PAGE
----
NU Online News Service, June 22, 3:45 p.m. EDT
To balance its budget, the United Kingdom government included in its emergency budget an increase in the standard insurance premium tax rate (IPT) from 5 percent to 6 percent, which insurers say will hurt consumers.
The increase is part of a range of tax increases and spending cut measures aimed at bringing down the country’s budget deficit, according to TMF VAT & IPT Services in the U.K., which provides international indirect tax compliance services.
There also is to be an increase in the U.K.’s value-added tax (VAT) from 17.5 percent to 20 percent, beginning Jan. 4, 2011.
A spokesman from the Association of British Insurers said, “Raising IPT is a direct tax increase for the vast majority of people who sensibly protect themselves and their families with insurance. This is regrettable and could have serious unintended consequences if it puts off consumers from protecting their homes, cars, holidays and everyday living.”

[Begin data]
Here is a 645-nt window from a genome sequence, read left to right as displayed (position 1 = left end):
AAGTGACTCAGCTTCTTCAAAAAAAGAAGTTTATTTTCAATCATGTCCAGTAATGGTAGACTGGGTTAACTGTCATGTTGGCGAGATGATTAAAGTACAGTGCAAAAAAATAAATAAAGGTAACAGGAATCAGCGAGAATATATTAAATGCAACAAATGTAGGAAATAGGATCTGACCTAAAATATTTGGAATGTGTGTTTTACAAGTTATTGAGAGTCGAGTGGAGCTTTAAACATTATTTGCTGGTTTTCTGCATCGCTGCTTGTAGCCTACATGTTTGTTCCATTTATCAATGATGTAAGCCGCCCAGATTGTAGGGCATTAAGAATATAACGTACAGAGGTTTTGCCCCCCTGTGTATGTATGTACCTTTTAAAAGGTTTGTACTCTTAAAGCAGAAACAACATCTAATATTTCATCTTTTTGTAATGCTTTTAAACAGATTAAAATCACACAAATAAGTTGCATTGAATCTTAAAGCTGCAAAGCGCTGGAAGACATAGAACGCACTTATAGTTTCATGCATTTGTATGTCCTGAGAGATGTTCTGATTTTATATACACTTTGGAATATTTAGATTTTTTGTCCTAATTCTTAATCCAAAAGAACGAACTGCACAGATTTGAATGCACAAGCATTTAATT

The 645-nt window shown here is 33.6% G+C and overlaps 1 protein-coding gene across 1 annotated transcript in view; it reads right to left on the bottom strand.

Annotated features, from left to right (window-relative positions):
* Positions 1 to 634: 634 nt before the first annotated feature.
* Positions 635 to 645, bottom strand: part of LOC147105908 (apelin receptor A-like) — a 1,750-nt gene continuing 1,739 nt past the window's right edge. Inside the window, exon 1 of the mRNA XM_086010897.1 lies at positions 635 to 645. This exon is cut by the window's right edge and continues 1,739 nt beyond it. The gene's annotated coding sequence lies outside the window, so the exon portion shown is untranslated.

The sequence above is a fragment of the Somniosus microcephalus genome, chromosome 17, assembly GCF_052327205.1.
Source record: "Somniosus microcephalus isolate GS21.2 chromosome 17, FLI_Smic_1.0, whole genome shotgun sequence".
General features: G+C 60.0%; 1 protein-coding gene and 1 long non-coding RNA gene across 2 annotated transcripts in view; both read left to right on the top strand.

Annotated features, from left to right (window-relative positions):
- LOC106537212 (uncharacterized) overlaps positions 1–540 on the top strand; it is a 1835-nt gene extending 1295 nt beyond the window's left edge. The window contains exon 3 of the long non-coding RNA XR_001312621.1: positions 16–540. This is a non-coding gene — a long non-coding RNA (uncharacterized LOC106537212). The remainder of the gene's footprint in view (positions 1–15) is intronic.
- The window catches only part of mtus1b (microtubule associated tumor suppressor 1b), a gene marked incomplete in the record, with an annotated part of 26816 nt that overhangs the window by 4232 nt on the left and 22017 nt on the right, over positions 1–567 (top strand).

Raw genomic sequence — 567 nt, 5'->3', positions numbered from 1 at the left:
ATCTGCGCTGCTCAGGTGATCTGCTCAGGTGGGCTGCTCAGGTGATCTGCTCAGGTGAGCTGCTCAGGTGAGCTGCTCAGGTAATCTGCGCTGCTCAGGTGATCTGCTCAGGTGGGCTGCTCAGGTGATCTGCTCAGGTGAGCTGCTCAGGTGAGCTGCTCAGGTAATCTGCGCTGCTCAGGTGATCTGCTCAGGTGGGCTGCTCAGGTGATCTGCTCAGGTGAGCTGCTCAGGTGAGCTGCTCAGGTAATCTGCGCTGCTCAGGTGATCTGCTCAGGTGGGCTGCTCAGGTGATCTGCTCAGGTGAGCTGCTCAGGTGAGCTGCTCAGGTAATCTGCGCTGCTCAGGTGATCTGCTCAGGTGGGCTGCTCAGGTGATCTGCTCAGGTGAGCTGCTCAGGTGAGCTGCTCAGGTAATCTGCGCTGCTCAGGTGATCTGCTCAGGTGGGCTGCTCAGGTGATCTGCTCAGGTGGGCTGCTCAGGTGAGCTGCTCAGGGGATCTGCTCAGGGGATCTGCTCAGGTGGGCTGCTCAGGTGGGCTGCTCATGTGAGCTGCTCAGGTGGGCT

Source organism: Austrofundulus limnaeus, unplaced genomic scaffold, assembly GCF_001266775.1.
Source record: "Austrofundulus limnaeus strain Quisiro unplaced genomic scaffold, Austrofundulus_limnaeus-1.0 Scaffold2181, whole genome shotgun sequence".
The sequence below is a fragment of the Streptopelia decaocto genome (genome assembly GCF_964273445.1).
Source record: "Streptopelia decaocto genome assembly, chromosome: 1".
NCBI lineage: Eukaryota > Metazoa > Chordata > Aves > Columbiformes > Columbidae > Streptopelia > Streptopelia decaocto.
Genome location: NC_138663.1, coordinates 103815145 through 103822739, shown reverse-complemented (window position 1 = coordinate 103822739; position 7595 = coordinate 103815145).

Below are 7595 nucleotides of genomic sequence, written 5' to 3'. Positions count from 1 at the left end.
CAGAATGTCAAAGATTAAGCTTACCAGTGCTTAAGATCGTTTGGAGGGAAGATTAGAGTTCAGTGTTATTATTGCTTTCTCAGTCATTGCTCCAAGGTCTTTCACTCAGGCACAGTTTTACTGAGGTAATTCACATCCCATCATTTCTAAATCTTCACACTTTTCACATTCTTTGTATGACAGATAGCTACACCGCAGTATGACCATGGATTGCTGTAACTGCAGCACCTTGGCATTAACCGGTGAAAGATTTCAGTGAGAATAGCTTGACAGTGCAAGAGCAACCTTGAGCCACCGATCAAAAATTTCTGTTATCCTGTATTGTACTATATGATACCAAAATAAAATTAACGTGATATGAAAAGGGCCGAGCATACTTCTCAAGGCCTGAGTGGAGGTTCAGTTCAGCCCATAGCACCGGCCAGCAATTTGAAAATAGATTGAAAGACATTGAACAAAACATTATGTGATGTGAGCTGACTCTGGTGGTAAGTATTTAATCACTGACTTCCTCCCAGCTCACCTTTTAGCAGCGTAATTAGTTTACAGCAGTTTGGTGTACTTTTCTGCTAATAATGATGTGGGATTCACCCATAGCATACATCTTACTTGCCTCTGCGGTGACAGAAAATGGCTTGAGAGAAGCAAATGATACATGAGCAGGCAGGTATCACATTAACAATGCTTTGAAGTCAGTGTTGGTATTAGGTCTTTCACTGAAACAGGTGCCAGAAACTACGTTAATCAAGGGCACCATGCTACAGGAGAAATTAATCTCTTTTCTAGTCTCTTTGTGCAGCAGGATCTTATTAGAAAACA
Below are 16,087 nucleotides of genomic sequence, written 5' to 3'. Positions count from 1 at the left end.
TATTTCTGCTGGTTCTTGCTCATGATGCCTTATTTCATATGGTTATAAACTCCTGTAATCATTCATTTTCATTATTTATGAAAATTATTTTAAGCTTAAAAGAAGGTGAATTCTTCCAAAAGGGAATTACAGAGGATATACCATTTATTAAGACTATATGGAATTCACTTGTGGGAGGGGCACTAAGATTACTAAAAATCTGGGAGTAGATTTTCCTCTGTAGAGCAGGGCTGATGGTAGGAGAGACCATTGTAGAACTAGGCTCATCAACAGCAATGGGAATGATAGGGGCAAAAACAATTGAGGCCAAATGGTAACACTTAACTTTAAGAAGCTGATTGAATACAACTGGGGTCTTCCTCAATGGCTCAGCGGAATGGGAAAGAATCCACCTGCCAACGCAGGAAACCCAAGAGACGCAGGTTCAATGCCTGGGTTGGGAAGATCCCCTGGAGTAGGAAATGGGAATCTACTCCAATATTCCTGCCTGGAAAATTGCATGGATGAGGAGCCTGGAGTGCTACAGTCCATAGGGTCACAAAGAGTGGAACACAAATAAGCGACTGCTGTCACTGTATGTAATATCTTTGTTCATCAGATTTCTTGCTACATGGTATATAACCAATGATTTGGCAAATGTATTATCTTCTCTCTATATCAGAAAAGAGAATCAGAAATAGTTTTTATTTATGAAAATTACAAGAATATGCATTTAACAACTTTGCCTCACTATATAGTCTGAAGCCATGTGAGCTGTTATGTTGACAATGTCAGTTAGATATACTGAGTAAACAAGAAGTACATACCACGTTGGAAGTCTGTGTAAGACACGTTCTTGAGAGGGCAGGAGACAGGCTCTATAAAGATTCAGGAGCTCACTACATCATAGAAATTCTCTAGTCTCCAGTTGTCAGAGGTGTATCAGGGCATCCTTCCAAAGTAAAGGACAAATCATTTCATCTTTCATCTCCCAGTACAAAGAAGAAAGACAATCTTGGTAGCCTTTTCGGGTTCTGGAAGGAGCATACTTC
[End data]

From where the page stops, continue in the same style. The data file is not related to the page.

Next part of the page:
He explained, “For the average household, a 1 percent increase in IPT will mean an increase of ?7.99 per year ($11.83 at current exchange rate), from ?839 ($1,242) to ?846.99 ($1,254.64).”
In the past few months, the U.K.’s Treasury had been comparing the IPT rate with the rest of Europe. This new rate will now more closely match many other European IPT levies–although it still falls short of Germany’s 19 percent and Italy’s 21.25 percent rates, TMF said.
Tiger, an online insurance market, said in a statement that insurance lobby groups as well as industry experts have made it clear they feel the tax would be detrimental to individuals as well as small businesses.